Representing Injured and Disabled Workers Columbus Workers' Compensation and Disability Retirement Attorneys

Filing for Permanent Total Disability Compensation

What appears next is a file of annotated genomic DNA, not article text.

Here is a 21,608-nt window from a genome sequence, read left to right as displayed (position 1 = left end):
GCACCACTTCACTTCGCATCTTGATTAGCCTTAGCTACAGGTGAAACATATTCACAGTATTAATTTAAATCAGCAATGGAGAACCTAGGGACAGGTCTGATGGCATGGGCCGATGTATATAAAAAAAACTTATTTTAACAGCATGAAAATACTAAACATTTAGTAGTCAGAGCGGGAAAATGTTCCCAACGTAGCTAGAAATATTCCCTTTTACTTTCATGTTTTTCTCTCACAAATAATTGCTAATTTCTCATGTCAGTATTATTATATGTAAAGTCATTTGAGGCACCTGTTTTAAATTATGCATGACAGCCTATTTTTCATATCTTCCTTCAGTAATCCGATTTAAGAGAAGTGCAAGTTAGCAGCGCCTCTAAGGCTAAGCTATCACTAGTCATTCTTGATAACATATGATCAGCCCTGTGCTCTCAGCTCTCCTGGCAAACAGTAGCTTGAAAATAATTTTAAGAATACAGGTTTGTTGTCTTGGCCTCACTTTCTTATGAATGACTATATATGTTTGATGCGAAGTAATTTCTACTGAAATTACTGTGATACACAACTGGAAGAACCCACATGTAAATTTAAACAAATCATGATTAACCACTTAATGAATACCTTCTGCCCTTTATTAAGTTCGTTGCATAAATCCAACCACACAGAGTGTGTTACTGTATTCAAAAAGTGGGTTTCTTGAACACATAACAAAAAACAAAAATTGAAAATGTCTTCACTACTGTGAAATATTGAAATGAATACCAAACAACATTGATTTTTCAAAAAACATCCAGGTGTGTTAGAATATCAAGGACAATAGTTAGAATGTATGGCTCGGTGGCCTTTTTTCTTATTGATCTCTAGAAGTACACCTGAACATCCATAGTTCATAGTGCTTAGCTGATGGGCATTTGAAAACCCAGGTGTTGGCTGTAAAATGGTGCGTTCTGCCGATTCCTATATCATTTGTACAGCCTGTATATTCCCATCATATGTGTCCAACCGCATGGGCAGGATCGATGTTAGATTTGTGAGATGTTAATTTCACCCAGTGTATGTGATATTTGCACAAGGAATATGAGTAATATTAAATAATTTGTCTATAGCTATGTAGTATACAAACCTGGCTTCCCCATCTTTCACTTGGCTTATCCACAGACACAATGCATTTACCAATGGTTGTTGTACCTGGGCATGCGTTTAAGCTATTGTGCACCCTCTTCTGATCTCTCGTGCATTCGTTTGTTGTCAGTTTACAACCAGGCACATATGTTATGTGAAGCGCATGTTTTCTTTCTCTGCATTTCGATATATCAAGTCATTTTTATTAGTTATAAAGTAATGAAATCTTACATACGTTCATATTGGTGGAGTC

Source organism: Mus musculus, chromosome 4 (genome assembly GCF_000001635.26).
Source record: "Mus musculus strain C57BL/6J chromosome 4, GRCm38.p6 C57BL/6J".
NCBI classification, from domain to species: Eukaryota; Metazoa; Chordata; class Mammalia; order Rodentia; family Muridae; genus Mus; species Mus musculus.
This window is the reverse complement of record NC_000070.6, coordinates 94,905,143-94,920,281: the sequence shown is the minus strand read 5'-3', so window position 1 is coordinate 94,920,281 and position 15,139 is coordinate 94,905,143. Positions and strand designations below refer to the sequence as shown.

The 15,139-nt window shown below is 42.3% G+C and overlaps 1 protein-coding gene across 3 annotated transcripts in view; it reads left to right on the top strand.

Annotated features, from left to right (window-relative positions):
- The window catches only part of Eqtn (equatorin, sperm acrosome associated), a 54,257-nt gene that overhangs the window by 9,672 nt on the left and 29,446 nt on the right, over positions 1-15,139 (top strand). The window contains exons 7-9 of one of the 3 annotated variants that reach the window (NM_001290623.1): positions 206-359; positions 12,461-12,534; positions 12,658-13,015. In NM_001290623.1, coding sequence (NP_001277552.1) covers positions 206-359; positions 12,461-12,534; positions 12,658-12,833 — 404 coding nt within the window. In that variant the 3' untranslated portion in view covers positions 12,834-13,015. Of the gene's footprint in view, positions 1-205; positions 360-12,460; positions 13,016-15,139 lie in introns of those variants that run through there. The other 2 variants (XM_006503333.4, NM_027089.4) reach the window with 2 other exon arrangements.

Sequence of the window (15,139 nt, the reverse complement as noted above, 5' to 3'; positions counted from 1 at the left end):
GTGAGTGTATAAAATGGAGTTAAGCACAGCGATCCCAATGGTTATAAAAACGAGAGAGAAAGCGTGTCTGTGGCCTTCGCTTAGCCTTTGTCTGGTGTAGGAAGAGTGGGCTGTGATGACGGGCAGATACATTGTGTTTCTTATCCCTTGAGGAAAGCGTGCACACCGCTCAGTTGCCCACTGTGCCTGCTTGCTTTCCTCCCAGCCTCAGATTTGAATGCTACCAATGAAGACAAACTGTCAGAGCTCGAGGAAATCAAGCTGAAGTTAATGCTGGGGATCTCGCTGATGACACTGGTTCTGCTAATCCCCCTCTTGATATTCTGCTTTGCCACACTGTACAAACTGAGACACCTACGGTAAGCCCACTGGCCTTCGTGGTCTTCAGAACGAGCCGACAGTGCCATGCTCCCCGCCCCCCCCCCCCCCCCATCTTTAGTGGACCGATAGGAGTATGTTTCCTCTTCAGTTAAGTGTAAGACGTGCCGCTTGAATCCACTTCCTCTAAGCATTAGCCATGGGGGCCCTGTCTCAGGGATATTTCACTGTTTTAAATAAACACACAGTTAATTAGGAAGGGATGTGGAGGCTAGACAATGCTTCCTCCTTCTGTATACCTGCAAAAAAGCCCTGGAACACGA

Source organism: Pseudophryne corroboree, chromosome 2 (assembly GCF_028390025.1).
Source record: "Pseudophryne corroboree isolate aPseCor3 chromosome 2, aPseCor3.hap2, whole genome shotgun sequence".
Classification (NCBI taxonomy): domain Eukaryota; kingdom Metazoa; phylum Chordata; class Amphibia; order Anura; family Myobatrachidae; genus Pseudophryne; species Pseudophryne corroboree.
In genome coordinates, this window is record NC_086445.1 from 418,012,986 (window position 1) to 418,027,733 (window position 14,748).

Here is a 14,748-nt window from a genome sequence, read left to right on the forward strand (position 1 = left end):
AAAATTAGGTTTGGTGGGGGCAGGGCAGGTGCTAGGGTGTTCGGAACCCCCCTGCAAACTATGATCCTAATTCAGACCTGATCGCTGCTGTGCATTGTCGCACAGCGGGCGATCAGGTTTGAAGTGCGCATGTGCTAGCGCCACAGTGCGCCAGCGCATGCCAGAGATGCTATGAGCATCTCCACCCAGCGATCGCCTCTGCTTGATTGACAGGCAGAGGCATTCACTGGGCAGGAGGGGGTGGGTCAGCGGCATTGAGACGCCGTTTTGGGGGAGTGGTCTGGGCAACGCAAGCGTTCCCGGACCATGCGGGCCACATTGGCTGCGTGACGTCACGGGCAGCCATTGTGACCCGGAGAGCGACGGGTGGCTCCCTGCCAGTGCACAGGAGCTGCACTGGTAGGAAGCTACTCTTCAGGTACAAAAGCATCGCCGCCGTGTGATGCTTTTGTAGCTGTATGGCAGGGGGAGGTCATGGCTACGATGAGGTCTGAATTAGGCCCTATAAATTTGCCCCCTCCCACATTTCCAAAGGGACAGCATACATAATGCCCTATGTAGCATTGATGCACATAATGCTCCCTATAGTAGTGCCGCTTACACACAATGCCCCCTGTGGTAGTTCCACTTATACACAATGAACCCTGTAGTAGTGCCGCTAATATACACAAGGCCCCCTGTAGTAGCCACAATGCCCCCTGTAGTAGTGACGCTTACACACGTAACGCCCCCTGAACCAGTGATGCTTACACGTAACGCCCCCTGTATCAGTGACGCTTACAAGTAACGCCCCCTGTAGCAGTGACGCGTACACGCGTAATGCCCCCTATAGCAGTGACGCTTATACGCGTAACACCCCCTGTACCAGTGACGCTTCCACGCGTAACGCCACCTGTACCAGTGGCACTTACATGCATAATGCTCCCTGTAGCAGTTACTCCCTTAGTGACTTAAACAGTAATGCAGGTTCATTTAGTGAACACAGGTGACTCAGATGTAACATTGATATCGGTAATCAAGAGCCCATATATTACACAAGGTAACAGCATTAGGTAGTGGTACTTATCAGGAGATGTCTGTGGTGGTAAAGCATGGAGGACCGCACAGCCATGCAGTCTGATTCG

There are occasions when an injured worker is receiving temporary total disability compensation but believes he or she is actually permanently and totally disabled (PTD). The question becomes "How long should I stay on temporary total before I file for permanent total disability compensation?" The answer depends on several factors. First, a determination needs to be made as to whether an application for permanent total disability compensation would be successful if filed at the particular time, or whether additional treatment and time off work (TTD) would serve as further proof of PTD at a later date. In order to be declared permanently and totally disabled, the medical evidence needs to show that the allowed conditions in the injured worker's claim permanently preclude the worker from performing any form of sustained remunerative employment. This is a broad determination and includes not only the injured workers' former position of employment, but ALL forms of employment. A second determination is whether it is within the injured worker's attending physician's opinion that the allowed conditions in the claim have become "permanent". Permanency is synonymous with maximum medical improvement (MMI), a treatment plateau at which no further functional or physiological improvement can be expected despite ongoing medical treatment. If the attending physician will certify permanency and also an inability to perform any form of sustained remunerative employment, then an application for PTD can be filed. A third consideration is whether the injured worker should allow the Ohio Bureau of Workers' Compensation to find MMI, allow a C-84 Temporary Total form to expire, or file for PTD while he or she is still receiving TTD. There are potential conflicts in filing for PTD while the injured worker is receiving TTD. Pursuing PTD while receiving TTD causes the attending physician to provide contradictory opinions. If the physician is certifying TTD then, by definition, the injured worker is not "permanent" and has not reached MMI. On the other hand, by certifying PTD, the physician is contradicting his or her C-84 Temporary Total certification. Another factor complicating this scenario is that the Industrial Commission of Ohio is statutorily prohibited from awarding an injured worker PTD if the injured worker has not reached MMI. That law is set forth in Ohio Adm.Code 4121-3-34(D)(1)(f). There are many other considerations as to the timing of filing for PTD, including whether the injured worker has attempted or completed vocational rehabilitation before pursuing PTD. In order to make the best decision for your particular case, you should call us to discuss your situation in detail. 614-221-1300.